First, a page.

C. s. lewis. the lion the witch and the wardrobe 02

CHAPTER TWO
WHAT LUCY FOUND THERE
“GOOD EVENING,” said Lucy. But the Faun was so busy picking up its parcels that at first it did not reply. When it had finished it made her a little bow.
“Good evening, good evening,” said the Faun. “Excuse me – I don’t want to be inquisitive – but should I be right in thinking that you are a Daughter of Eve?”
“My name’s Lucy,” said she, not quite understanding him.
“But you are – forgive me – you are what they call a girl?” said the Faun.
“Of course I’m a girl,” said Lucy.
“You are in fact Human?”
“Of course I’m human,” said Lucy, still a little puzzled.
“To be sure, to be sure,” said the Faun. “How stupid of me! But I’ve never seen a Son of Adam or a Daughter of Eve before. I am delighted. That is to say – ” and then it

stopped as if it had been going to say something it had not intended but had remembered in time. “Delighted, delighted,” it went on. “Allow me to introduce myself. My name is Tumnus.”
“I am very pleased to meet you, Mr Tumnus,” said Lucy.
“And may I ask, O Lucy Daughter of Eve,” said Mr Tumnus, “how you have come into Narnia?”
“Narnia? What’s that?” said Lucy.
“This is the land of Narnia,” said the Faun, “where we are now; all that lies between the lamp-post and the great castle of Cair Paravel on the eastern sea. And you – you have come from the wild woods of the west?”
“I – I got in through the wardrobe in the spare room,” said Lucy.
“Ah!” said Mr Tumnus in a rather melancholy voice, “if only I had worked harder at geography when I was a little Faun, I should no doubt know all about those strange countries. It is too late now.”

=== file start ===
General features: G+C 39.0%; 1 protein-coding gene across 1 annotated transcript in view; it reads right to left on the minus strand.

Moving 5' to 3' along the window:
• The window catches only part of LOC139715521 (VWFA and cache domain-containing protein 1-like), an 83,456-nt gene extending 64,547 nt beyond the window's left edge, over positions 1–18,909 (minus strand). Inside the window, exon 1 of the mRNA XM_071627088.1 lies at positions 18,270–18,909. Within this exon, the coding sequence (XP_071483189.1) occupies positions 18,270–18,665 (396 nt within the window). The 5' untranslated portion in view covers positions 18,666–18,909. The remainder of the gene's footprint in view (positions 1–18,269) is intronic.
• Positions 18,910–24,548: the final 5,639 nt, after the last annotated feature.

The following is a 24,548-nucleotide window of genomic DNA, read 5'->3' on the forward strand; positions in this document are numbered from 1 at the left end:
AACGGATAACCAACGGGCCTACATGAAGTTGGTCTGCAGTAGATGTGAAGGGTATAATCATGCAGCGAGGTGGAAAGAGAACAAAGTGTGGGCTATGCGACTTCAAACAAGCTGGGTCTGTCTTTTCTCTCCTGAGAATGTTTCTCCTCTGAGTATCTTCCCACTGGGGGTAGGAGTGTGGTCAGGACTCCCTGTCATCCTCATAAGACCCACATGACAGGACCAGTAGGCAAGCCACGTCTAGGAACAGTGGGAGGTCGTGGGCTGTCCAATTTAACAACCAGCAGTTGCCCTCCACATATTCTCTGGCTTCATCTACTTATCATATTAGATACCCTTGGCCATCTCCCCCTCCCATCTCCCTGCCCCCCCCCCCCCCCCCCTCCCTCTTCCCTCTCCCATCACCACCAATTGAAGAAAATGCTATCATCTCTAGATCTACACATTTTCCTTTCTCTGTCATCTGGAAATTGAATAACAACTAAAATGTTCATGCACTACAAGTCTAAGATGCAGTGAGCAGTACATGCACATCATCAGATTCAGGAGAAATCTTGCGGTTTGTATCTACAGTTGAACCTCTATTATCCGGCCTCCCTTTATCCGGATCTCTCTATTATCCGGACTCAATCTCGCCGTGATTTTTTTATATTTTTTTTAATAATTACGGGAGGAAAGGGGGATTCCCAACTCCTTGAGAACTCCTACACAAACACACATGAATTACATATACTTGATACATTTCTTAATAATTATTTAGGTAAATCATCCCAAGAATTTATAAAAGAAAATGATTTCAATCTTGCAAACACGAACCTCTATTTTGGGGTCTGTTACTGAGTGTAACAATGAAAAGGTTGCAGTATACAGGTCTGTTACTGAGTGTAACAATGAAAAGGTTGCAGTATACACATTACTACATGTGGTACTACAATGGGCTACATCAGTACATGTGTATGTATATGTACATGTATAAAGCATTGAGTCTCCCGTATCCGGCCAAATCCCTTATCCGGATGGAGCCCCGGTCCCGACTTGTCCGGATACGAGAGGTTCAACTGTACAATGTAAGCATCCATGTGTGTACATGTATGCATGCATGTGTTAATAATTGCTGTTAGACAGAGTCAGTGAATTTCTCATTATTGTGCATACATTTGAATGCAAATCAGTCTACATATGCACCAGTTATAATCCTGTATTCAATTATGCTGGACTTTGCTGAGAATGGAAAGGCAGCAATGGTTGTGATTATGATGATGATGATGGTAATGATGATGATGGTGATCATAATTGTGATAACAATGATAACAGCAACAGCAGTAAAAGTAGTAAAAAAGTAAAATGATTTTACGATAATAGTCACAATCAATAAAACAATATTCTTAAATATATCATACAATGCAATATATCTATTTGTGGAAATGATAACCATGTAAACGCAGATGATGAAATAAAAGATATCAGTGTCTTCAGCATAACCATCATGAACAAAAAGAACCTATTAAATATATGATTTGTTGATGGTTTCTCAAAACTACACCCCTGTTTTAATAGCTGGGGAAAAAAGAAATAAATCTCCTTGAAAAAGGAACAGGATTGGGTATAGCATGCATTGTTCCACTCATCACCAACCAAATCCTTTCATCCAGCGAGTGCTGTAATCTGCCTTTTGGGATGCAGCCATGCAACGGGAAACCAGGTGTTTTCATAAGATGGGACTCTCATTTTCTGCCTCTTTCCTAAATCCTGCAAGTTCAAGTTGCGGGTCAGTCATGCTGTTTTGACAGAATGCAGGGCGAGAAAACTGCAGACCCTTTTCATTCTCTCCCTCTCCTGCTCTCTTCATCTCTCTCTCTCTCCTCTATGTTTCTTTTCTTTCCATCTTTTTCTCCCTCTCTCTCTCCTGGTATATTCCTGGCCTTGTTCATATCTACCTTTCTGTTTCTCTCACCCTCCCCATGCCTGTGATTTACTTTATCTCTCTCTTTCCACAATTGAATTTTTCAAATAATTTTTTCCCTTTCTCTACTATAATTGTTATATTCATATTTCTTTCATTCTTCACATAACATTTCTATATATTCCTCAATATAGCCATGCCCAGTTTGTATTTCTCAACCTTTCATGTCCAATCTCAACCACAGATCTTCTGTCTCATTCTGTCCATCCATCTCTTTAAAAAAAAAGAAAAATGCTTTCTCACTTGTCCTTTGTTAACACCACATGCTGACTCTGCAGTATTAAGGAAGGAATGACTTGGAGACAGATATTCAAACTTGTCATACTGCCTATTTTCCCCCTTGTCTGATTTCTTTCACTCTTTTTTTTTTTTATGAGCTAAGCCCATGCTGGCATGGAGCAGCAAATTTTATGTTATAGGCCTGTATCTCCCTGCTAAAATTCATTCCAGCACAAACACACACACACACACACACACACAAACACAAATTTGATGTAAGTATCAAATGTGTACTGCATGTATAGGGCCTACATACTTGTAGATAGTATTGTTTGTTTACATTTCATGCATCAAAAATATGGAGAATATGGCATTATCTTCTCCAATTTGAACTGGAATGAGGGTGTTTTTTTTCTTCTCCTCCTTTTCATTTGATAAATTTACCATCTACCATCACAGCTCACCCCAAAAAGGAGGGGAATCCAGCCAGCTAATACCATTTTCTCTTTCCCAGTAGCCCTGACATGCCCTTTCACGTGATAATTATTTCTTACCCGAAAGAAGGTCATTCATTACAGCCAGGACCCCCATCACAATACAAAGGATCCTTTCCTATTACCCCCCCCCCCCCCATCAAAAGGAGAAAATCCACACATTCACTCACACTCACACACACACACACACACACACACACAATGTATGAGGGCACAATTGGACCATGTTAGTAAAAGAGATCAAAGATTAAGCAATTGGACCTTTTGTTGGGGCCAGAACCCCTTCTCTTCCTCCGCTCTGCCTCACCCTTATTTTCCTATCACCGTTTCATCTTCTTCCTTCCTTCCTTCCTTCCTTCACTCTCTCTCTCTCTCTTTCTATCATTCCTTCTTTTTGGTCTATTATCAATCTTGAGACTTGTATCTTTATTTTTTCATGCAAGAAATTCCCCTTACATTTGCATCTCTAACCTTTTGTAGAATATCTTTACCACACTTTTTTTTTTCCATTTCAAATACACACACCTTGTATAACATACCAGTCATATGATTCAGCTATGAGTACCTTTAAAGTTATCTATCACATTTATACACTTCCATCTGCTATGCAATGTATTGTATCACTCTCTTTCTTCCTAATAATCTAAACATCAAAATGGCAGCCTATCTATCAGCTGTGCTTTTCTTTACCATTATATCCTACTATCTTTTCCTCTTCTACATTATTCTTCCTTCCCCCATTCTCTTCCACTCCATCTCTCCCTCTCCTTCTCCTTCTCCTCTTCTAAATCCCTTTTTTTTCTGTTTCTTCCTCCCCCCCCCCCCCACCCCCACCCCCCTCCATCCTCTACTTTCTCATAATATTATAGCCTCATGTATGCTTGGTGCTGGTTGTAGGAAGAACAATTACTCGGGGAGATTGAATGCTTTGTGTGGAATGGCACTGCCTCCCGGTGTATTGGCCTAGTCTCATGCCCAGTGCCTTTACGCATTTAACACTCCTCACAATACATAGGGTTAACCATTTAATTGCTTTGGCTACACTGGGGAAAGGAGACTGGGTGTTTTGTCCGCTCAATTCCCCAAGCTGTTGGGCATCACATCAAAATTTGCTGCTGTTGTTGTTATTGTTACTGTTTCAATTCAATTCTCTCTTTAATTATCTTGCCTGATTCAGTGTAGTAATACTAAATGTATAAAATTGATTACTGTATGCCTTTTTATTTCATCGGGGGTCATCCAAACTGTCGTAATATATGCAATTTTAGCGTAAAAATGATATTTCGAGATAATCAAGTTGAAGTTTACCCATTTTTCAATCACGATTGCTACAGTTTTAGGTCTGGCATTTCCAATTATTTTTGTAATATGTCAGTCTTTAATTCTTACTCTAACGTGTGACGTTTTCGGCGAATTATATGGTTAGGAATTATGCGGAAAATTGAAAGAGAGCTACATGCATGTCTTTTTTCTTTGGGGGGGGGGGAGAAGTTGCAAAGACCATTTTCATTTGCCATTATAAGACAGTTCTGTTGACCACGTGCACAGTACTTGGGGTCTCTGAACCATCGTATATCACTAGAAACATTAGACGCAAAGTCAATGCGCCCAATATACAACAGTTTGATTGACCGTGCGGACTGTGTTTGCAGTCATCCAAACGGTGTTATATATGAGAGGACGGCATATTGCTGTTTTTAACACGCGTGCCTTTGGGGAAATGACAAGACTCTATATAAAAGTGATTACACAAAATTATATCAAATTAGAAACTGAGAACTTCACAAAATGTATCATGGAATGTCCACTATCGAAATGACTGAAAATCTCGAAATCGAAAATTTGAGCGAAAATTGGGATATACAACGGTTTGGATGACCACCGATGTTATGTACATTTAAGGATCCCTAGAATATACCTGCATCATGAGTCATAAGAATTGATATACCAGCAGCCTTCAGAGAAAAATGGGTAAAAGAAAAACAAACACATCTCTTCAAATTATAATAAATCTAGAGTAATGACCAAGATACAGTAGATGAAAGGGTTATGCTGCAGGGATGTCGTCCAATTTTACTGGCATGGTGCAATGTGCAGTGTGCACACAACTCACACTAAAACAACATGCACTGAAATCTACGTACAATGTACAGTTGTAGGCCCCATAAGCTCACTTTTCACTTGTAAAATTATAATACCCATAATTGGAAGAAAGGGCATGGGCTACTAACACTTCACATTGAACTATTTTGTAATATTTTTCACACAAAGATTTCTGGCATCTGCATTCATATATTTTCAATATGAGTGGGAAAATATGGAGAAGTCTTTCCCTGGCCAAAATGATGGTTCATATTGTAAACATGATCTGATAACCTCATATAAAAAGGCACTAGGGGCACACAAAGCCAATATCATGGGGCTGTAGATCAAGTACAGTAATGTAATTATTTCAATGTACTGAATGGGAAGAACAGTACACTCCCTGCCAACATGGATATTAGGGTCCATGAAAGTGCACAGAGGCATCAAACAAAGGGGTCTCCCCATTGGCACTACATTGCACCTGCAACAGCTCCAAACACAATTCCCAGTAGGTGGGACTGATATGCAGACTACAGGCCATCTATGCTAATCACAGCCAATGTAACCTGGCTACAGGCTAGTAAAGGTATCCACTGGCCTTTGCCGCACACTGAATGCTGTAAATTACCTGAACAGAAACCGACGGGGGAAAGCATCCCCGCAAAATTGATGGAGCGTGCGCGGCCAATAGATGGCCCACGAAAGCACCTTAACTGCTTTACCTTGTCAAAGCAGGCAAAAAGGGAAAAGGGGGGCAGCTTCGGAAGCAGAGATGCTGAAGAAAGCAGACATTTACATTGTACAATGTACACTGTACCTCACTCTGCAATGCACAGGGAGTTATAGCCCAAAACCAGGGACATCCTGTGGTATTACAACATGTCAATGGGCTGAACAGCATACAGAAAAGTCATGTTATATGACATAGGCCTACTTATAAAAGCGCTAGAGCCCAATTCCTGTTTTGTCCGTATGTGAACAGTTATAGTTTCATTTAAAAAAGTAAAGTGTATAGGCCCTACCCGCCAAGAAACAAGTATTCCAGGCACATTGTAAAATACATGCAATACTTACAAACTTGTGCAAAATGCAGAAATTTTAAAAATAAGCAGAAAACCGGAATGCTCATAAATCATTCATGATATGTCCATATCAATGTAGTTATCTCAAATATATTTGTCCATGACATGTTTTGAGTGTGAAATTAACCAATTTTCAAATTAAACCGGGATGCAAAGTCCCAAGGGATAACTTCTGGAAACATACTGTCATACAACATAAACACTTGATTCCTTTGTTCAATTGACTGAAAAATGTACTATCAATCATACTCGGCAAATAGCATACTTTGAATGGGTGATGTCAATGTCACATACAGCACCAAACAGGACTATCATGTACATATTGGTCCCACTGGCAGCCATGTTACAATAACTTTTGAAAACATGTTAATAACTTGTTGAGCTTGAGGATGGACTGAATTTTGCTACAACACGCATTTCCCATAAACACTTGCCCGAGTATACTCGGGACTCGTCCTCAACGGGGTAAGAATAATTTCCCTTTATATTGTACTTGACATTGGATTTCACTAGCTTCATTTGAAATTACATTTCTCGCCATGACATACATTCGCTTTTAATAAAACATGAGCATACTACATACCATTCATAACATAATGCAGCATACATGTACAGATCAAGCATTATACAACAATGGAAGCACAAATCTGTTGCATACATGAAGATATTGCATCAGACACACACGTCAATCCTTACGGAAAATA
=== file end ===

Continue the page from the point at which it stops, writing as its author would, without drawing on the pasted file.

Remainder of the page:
“But they aren’t countries at all,” said Lucy, almost laughing. “It’s only just back there – at least – I’m not sure. It is summer there.”
“Meanwhile,” said Mr Tumnus, “it is winter in Narnia, and has been for ever so long, and we shall both catch cold if we stand here talking in the snow. Daughter of Eve from the far land of Spare Oom where eternal summer reigns around the bright city of War Drobe, how would it be if you came and had tea with me?”
“Thank you very much, Mr Tumnus,” said Lucy. “But I was wondering whether I ought to be getting back.”
“It’s only just round the corner,” said the Faun, “and there’ll be a roaring fire – and toast – and sardines – and cake.”
“Well, it’s very kind of you,” said Lucy. “But I shan’t be able to stay long.”
“If you will take my arm, Daughter of Eve,” said Mr Tumnus, “I shall be able to hold the umbrella over both of us. That’s the way. Now – off we go.”
And so Lucy found herself walking through the wood arm in arm with this strange creature as if they had known one another all their lives.
They had not gone far before they came to a place where the ground became rough and there were rocks all about and little hills up and little hills down. At the bottom of one small valley Mr Tumnus turned suddenly aside as if he were going to walk straight into an unusually large rock, but at the last moment Lucy found he was leading her into the entrance of a cave. As soon as they were inside she found herself blinking in the light of a wood fire. Then Mr Tumnus stooped and took a flaming piece of wood out of the fire with a neat little pair of tongs, and lit a lamp. “Now we shan’t be long,” he said, and immediately put a kettle on.
Lucy thought she had never been in a nicer place.



C. s. lewis. the lion the witch and the wardrobe 02